Friday, February 11, 2011

Patt Morrison for Monday, February 14, 2011


Monday, February 14, 2011

1-3 p.m.





1:06 – 1:19




1:21 – 1:39

Let the budget battles begin: White House vs. House Republicans on a scaled down federal budget

Much like the situation here in California for the past few years, the 2011 federal budget proposal is going to be grim.  Various Republican Congressional groups, from the Tea Party caucus to the House GOP leadership, have proposed spending cuts in the budget that range from $30 - $100 billion, and on Monday the Obama Administration gets its crack at pitching a budget that is sure to be dramatically scaled down from years past—but probably not as drastic as Republicans would like.  The president is expected to call for a five-year freeze on discretionary spending not related to national security, a move that could cut $400 billion from the deficit.  However there are still spending proposals, from a national high-speed rail network to a wireless connectivity program that the president hopes will connect 98 percent of the nation to the internet within five years.  The debate over how much to cut out of the budget, and whether to increase the federal debt ceiling, will dominate Capitol Hill for the next few weeks and could determine the political tone in this country leading up to next year’s presidential elections.  We line up both sides as the budget battles begin.



Melody Barnes, President Obama’s domestic policy adviser & director of the White House Domestic Policy Council




Rep. Paul Ryan, R-Wisconsin’s 1st district; Chairman of the House Committee on the Budget




1:41 – 1:58:30

Man vs. computer: Jeopardy! champs take on an IBM computer

Are you smarter than a fifth grader? How about an IBM computer, named Watson, programmed to understand natural language including, riddles, puns, irony, and other expressions? Jeopardy! is testing the technology against its two most successful contestants - Ken Jennings, who holds the record for the most consecutive games played (74) and Brad Rutter, the show's highest cumulative winner with $3,255,102. The two game showdown starts today, so how will the humans stack up? No matter the outcome, the game will be played for a good cause. IBM will donate its entire winnings to charity, and Jennings and Rutter have agreed to donate half of their winnings to foundations of their choice. This is Jeopardy!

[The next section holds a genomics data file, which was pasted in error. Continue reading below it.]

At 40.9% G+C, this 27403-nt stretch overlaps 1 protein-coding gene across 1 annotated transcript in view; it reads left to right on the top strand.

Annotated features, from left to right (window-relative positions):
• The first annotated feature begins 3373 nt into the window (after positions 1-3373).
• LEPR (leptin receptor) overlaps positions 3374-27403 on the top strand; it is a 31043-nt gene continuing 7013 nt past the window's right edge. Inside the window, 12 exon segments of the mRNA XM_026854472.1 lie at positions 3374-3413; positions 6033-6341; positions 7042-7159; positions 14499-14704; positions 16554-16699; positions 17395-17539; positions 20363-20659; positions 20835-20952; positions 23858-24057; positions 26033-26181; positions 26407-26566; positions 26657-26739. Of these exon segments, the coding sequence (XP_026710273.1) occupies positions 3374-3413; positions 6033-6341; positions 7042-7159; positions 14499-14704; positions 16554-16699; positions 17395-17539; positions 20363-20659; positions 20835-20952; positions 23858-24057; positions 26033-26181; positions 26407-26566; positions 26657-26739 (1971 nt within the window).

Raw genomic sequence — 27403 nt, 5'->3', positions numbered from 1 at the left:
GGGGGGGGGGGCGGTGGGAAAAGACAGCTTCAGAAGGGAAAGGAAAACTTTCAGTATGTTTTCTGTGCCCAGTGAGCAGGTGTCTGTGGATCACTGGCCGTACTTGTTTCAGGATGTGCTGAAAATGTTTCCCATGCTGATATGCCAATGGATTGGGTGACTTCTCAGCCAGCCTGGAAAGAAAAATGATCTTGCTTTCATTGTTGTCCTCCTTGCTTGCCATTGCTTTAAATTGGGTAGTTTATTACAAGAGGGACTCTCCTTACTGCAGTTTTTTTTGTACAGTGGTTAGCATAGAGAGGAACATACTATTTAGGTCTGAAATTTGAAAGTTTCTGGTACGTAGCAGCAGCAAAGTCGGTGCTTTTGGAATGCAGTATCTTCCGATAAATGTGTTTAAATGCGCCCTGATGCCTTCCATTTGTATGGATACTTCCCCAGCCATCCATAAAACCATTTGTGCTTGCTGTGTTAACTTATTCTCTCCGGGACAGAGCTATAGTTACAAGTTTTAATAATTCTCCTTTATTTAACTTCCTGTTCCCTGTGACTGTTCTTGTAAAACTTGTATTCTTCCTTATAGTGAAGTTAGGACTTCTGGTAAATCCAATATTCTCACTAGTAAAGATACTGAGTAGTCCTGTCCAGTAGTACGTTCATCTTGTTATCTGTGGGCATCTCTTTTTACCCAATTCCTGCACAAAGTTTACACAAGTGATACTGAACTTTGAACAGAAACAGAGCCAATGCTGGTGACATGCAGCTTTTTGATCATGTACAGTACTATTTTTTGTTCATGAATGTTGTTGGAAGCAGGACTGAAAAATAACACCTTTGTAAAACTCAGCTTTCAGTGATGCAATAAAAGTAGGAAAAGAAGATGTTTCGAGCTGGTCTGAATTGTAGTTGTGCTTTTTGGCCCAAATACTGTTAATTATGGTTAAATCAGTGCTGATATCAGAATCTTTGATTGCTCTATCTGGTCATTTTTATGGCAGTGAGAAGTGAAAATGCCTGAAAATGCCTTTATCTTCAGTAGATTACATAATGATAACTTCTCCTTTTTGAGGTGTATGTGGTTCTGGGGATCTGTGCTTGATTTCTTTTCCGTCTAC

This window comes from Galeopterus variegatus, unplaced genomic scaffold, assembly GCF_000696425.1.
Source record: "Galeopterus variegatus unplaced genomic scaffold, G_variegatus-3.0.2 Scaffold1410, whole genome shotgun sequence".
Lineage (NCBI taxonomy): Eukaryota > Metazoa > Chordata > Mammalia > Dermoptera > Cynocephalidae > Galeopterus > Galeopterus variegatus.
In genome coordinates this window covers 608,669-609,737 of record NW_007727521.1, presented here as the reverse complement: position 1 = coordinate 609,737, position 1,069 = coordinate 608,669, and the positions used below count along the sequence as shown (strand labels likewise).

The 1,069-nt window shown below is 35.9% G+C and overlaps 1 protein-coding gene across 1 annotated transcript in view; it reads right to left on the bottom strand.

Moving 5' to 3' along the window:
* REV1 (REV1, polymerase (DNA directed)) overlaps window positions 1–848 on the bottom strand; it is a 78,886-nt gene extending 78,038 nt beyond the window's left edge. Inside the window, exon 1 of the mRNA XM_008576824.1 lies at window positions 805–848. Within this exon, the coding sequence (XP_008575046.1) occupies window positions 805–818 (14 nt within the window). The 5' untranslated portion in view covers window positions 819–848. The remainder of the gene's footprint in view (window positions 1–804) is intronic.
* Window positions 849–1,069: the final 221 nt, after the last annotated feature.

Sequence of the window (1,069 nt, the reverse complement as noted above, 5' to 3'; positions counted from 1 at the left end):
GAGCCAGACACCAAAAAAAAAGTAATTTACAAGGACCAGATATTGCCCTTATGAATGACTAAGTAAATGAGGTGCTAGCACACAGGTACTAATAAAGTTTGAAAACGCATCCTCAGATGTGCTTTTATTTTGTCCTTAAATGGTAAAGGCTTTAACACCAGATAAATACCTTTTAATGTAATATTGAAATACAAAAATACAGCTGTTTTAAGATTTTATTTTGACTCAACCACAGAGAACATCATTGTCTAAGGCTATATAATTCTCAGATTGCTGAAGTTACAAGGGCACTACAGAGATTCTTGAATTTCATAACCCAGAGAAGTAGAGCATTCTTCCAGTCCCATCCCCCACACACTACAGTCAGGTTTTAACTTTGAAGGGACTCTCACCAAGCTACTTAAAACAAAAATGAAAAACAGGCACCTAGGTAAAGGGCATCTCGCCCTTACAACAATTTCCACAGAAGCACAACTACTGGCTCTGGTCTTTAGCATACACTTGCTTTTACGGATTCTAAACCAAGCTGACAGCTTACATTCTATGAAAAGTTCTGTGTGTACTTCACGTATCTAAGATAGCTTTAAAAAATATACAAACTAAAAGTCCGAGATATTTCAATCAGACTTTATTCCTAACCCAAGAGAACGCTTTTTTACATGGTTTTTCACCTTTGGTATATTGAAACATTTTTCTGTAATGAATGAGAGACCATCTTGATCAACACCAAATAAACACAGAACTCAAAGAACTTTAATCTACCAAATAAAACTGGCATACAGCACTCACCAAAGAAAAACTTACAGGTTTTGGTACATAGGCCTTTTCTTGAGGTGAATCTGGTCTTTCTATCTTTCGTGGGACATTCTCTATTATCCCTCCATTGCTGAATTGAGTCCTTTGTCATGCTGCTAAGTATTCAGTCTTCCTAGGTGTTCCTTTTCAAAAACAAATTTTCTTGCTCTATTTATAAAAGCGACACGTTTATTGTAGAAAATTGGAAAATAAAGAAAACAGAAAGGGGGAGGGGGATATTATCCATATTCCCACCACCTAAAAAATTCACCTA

Ken Jennings, crack Jeapordy! contestant holding the show’s longest winning streak & a contestant against the IBM computer



Brad Rutter, biggest all-time money winner on Jeapordy! & a contestant against the IBM computer




2:06 – 2:30

Hospitals to smoking employees: light up, lose your job

Hospitals, arguably, are places where people go to get better. That’s why increasingly more of them are saying no to hiring smokers. But is that legal? The hospitals say they’re simply increasing worker productivity and reducing health care costs by encouraging healthier living. But opponents say it discriminates and they liken the move by hospitals to treating cigarettes like an illegal narcotic, requiring job applicants to submit to urine tests and terminating employees caught smoking. The decision is a reaction by hospitals to less effective, softer efforts, like banning smoking on company grounds; offering incentives for completing cessation programs; and increasing health care premiums for smokers. Is this a necessary measure for some professions or a troubling precedent of employers intruding on the private lives its employees?



Dr. Michael Siegel, Professor in the department of Community Health Sciences at Boston University’s School of Public Health   




2:30 – 2:39




2:41 – 2:58:30

Jane McGonigal: how gaming will save the world

Gamers, listen up: according to Jane McGonigal, games aren't just an escapist alternate reality, or a procrastinating waste of hours, they’re the single most productive way to spend our time. Games are tools that can help develop skills that help us solve real-world problems, like hunger, poverty, clean water access and issues of sustainability. So why isn’t it as easy to save the real world as it is in World of Warcraft? That’s because our games aren’t big enough or good enough, according to McGonigal. In order to truly see a difference in your real-world selves, she offers some basic tips: don’t play more than 21 hours a week, playing with friends is more rewarding than playing with strangers and games that challenge us to think in creative ways are the most productive. McGonigal talks with Patt about creating a virtual crash course in changing the world.



Jane McGonigal, Gamer and author of Reality is Broken: Why Games Make Us Better and How They Can Change the World



Jonathan Serviss
Senior Producer, Patt Morrison
Southern California Public Radio
NPR Affiliate for Los Angeles
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